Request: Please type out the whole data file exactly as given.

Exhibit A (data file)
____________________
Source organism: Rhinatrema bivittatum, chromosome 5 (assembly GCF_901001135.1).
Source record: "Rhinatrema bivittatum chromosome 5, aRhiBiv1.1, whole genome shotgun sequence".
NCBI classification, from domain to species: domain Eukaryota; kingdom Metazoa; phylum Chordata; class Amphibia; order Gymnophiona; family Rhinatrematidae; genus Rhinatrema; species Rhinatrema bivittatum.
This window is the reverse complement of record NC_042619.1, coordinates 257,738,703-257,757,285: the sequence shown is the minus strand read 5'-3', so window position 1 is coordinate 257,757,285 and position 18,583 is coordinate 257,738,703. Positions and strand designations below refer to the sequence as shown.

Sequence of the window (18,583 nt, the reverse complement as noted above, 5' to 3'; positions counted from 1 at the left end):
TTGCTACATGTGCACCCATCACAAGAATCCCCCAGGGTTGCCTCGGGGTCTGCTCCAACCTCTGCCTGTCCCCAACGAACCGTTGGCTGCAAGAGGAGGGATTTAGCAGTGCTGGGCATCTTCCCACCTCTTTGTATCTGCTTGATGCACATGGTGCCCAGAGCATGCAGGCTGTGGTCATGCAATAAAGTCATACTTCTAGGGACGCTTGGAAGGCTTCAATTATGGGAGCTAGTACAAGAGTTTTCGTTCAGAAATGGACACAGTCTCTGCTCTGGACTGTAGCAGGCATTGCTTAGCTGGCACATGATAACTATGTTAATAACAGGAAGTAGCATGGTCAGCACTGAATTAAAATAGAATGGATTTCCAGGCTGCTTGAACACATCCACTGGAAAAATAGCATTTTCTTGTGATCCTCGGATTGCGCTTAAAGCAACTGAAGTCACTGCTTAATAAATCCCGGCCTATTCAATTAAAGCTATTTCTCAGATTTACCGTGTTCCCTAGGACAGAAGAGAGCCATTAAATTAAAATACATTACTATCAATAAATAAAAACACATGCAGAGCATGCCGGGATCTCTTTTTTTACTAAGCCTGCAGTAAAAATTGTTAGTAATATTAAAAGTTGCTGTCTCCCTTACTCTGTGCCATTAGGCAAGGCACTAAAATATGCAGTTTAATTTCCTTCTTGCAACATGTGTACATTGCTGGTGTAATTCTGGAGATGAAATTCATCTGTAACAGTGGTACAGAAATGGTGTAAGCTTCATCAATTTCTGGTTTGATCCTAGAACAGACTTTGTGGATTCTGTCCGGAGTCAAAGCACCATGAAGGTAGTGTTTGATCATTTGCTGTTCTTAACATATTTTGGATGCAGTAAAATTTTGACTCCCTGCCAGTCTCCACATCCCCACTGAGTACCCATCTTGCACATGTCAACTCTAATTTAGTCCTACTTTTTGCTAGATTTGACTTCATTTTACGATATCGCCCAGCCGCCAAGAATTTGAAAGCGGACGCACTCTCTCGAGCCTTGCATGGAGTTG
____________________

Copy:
Source organism: Rhinatrema bivittatum, chromosome 5 (assembly GCF_901001135.1).
Source record: "Rhinatrema bivittatum chromosome 5, aRhiBiv1.1, whole genome shotgun sequence".
NCBI classification, from domain to species: domain Eukaryota; kingdom Metazoa; phylum Chordata; class Amphibia; order Gymnophiona; family Rhinatrematidae; genus Rhinatrema; species Rhinatrema bivittatum.
This window is the reverse complement of record NC_042619.1, coordinates 257,738,703-257,757,285: the sequence shown is the minus strand read 5'-3', so window position 1 is coordinate 257,757,285 and position 18,583 is coordinate 257,738,703. Positions and strand designations below refer to the sequence as shown.

Sequence of the window (18,583 nt, the reverse complement as noted above, 5' to 3'; positions counted from 1 at the left end):
TTGCTACATGTGCACCCATCACAAGAATCCCCCAGGGTTGCCTCGGGGTCTGCTCCAACCTCTGCCTGTCCCCAACGAACCGTTGGCTGCAAGAGGAGGGATTTAGCAGTGCTGGGCATCTTCCCACCTCTTTGTATCTGCTTGATGCACATGGTGCCCAGAGCATGCAGGCTGTGGTCATGCAATAAAGTCATACTTCTAGGGACGCTTGGAAGGCTTCAATTATGGGAGCTAGTACAAGAGTTTTCGTTCAGAAATGGACACAGTCTCTGCTCTGGACTGTAGCAGGCATTGCTTAGCTGGCACATGATAACTATGTTAATAACAGGAAGTAGCATGGTCAGCACTGAATTAAAATAGAATGGATTTCCAGGCTGCTTGAACACATCCACTGGAAAAATAGCATTTTCTTGTGATCCTCGGATTGCGCTTAAAGCAACTGAAGTCACTGCTTAATAAATCCCGGCCTATTCAATTAAAGCTATTTCTCAGATTTACCGTGTTCCCTAGGACAGAAGAGAGCCATTAAATTAAAATACATTACTATCAATAAATAAAAACACATGCAGAGCATGCCGGGATCTCTTTTTTTACTAAGCCTGCAGTAAAAATTGTTAGTAATATTAAAAGTTGCTGTCTCCCTTACTCTGTGCCATTAGGCAAGGCACTAAAATATGCAGTTTAATTTCCTTCTTGCAACATGTGTACATTGCTGGTGTAATTCTGGAGATGAAATTCATCTGTAACAGTGGTACAGAAATGGTGTAAGCTTCATCAATTTCTGGTTTGATCCTAGAACAGACTTTGTGGATTCTGTCCGGAGTCAAAGCACCATGAAGGTAGTGTTTGATCATTTGCTGTTCTTAACATATTTTGGATGCAGTAAAATTTTGACTCCCTGCCAGTCTCCACATCCCCACTGAGTACCCATCTTGCACATGTCAACTCTAATTTAGTCCTACTTTTTGCTAGATTTGACTTCATTTTACGATATCGCCCAGCCGCCAAGAATTTGAAAGCGGACGCACTCTCTCGAGCCTTGCATGGAGTTG